January 1 of this year, Obamacareʼs (Patient Protection and Affordable Care Act) 3.8 percent Medicare Tax on the unearned income of “high income” individuals above certain thresholds went into effect. The purpose of this newly created tax is to help pay for the nationʼs healthcare costs. The tax is imposed on passive and unearned income such as capital gains, dividends, interest, annuities, royalties, rents, and all income from passive activity on individuals earning $200,000 or above and joint filers earnings $250,000 and above ($125,000 for married taxpayers filing separate returns). A couple is subject to this surtax starting at $250,000 of income whereas if they were single they would each have a $200,000 threshold or a total of $400,000 before this new tax would kick in. This is a whopping 60 percent increase in the threshold of two single taxpayers over a married couple. This new tax stretches widely over most types of portfolio income.
The new Internal Revenue Code Section 1411 defines and applies the 3.8 percent tax on unearned income for high-income individuals (listed above); in addition to a new 0.9 percent Medicare tax on earned income. The combination of these two new taxes is estimated to raise $317.7 billion over the next 10 years.
The surtax on individuals equals 3.8 percent of the lesser of 1) net investment income or 2) the excess if any of the individualʼs adjusted gross income (AGI) for the tax year over the threshold income levels listed above. One of our clients, a married couple, has salaries of $225,000 and about $90,000 of investment income and rental income. The extra 3.8 percent tax in 2013 is approximately $2,500. We are suggesting moving a portion of their investments into tax-free municipal bonds versus taxable bonds, in addition to raising their 401-K contributions so they can minimize this surtax.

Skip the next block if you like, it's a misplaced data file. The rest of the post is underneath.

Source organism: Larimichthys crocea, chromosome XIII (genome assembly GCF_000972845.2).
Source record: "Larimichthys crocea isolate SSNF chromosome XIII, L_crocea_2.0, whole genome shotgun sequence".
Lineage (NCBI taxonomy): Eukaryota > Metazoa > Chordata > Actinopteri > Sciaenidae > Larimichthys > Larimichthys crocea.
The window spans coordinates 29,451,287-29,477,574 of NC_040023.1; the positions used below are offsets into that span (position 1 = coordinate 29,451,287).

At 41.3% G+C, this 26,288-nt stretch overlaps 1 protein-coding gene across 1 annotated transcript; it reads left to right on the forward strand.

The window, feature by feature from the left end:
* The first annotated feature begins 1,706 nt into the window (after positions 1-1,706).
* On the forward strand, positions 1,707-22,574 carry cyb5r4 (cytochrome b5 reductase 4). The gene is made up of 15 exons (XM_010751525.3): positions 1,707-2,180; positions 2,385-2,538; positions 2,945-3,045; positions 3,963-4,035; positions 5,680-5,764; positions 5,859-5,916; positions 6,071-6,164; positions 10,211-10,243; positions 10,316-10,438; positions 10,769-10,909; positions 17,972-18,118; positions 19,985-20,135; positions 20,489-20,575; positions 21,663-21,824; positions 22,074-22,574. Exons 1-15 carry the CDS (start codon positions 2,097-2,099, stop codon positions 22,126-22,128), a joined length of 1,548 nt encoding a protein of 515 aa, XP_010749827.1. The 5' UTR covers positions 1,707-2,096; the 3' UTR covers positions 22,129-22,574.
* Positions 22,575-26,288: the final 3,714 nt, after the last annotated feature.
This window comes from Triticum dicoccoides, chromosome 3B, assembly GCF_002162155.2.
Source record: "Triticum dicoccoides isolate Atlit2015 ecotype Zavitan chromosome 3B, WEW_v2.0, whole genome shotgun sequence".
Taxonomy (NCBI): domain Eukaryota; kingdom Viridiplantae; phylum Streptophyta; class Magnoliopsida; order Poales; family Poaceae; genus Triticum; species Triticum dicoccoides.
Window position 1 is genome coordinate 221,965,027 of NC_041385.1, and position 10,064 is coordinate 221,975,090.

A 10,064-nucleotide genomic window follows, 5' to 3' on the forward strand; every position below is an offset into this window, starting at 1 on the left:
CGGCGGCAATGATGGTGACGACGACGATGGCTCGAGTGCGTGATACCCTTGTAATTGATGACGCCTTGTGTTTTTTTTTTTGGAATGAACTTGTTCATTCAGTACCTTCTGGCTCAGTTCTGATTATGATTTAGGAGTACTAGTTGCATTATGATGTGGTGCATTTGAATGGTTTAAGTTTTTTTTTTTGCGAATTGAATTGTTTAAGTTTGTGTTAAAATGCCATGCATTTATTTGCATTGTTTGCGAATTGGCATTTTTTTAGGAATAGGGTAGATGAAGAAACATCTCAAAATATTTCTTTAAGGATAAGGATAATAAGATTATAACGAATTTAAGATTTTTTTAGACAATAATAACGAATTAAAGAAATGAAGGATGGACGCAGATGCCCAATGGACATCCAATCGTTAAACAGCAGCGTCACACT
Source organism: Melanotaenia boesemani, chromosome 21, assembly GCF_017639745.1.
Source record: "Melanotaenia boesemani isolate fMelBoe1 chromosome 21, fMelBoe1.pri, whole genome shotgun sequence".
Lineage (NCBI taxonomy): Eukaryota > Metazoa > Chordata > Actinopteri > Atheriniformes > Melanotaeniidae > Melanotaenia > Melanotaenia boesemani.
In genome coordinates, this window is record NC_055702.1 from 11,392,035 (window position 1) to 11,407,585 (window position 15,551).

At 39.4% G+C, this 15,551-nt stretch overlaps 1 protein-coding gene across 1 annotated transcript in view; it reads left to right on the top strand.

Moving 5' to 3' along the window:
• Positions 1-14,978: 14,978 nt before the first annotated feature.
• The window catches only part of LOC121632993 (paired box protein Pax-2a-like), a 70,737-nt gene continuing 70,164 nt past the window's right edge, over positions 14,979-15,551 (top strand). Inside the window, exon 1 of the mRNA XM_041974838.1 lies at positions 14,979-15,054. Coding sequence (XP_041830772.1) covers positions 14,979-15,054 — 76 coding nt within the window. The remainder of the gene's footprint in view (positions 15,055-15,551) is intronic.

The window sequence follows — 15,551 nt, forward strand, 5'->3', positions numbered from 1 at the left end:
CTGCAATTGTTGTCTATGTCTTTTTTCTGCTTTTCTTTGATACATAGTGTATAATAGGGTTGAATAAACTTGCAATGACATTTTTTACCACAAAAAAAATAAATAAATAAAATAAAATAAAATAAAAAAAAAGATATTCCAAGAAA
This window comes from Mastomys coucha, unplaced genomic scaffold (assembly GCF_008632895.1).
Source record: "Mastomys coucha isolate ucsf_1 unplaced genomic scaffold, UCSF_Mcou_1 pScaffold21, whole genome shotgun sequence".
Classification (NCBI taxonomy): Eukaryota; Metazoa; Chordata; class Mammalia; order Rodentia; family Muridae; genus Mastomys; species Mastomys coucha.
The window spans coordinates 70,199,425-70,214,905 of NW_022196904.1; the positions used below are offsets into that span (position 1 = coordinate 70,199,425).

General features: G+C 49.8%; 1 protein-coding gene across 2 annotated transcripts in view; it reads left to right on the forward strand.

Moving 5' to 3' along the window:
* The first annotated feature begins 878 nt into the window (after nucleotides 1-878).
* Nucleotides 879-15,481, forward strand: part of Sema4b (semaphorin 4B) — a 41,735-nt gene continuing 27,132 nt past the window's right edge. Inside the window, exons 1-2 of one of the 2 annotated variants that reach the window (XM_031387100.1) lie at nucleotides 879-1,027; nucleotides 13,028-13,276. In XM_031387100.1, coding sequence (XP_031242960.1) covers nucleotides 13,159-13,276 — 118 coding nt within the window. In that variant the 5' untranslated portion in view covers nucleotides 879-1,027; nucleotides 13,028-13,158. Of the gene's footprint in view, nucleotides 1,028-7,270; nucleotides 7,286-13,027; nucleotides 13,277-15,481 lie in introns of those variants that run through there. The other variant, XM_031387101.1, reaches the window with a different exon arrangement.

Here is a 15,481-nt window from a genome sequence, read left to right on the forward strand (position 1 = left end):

Types of Income Excluded
Recently the IRS and Treasury issued proposed regulations which precisely define what is subject to the 3.8 percent tax. It does not include Social Security income, tax-exempt interest, retirement income, alimony, or any item taken into account in determining selfemployment income for the tax year. Also excluded are distributions from pensions, profit-sharing plans, a 403(b) tax-sheltered annuity, any other kind of qualified annuity (held inside a retirement account), IRAs, Roth IRAs and 457(b) plans. However, be aware that the distribution from retirement plans might push oneʼs AGI over the threshold to make the investment income subject to the surtax. Also, it excludes income from a trade or business in which the taxpayer actively wor ks in. S corporation distributions escape both the 3.8 percent Medicare tax and the 0.9 percent Medicare tax on earned income as long as the taxpayer is an active participant in the business (if ownership is passive, all partnership, LLC or S corporation income would be classified as passive investment income and subject to the surtax). For example, a client who owns and operates nursing homes in a Florida S corporation but does not materially participate in the business will be subject to the Medicare surtax. Gain on a sale of a partnership, LLC or S Corporation interest in which there was a material participation by the taxpayer at the time of sale is not subject to the surtax.
Gains that are not recognized for income tax purposes in a particular year are not subject to the surtax, including: (1) installment sales (2) tax-free exchanges; (3) involuntary conversions; and (4) excludable gain ($250,000/$500,000) on the sale of principal residence.